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Potāto, potăto, proxy consent, permission – just don't call the a whole thing off

Abstract

Research involving critically ill persons highlights challenging questions surrounding third party authorization. The ethical and legal viability in research involving persons who do not have the capacity to consent to participation is not universally accepted, and inconsistent standards are reflected in research ethics guidelines, law and practice. In order to ensure that research participants who are considered incapable of consenting to research are appropriately protected, and that minimal risk research on illnesses affecting those who are unable to consent is enabled, clear and justifiable parameters must be created and, where they are already established, they must be made more transparent.

Introduction

Research involving critically ill patients highlights challenging questions surrounding third party authorization. Can a proxy decision maker consent to research on another's behalf? Can a researcher enrol someone who is considered unable to consent, when the research is not specifically in that person's best interests? The ethical and legal viability in research involving persons who do not have the capacity to consent to participation is not universally accepted [1], and inconsistent standards are reflected in research ethics guidelines, law and practice. Some argue that inconsistent parameters for proxy authorization may have a 'chilling' effect on research involving incapable persons, and may result in researchers and research ethics committee members living in fear of liability [24]. Others point to little awareness among researchers of the rules governing surrogate consent to research [5]. Given that categorically excluding from research those persons who are unable to consent for themselves would deprive them of proven treatments designed to meet their requirements, participation should be allowed, subject to safeguards.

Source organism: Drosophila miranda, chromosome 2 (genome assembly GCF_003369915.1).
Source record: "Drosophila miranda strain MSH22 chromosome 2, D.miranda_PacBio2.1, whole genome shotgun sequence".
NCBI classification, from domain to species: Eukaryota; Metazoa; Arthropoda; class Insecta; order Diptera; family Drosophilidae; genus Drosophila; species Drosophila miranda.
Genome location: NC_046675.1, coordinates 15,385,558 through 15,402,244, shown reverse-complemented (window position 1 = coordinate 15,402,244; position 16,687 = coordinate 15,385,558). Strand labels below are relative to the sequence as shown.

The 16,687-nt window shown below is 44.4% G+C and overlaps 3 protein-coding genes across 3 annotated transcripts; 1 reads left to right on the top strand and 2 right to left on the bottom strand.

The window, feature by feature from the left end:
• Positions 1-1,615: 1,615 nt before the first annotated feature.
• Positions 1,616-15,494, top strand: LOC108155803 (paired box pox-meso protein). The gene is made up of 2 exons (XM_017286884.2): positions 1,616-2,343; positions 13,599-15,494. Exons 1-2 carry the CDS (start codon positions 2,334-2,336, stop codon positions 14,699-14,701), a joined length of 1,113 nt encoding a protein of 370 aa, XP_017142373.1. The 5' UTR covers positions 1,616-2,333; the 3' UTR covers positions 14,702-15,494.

A range of perspectives

There are a wide range of references to third party authorization in research ethics documents and case law. The Nuremberg Code [6] precludes any research on persons without their consent. The World Medical Association's Declaration of Helsinki [7] states that for a 'research subject who is legally incompetent, physically or mentally incapable of giving consent or is a legally incompetent minor, the investigator must obtain informed consent from the legally authorized representative in accordance with applicable law'. The International Conference on Harmonisation (ICH) Harmonised Tripartite Guidelines: Good Clinical Practice document [8] uses the Helsinki language and defines 'legally acceptable representative' as 'an individual or juridical or other body authorized under applicable law to consent, on behalf of a prospective subject, to the subjects' participation in the clinical trial'. The Belmont Report from the USA [9] holds that, 'individuals should be treated as autonomous agents and ... persons with diminished autonomy are entitled to protection', meaning that the permission of 'other parties' may be sought. The Tri-Council Policy Statement from Canada [10] states that, 'Research ... may begin only if (1) prospective subjects, or authorized third parties, have been given the opportunity to give free and informed consent ...'. Case law, much like the guidelines, offers both examples of support and barriers to third party authorization [2].

Notwithstanding the general commitment to third party authorization included in most of the above documents, there is a common underlying distinction between research in the pursuit of knowledge with a possibility and added intent of improving the patient's health, and research that simply aims to extend knowledge with no attempt at improving the patient's health.

Ethics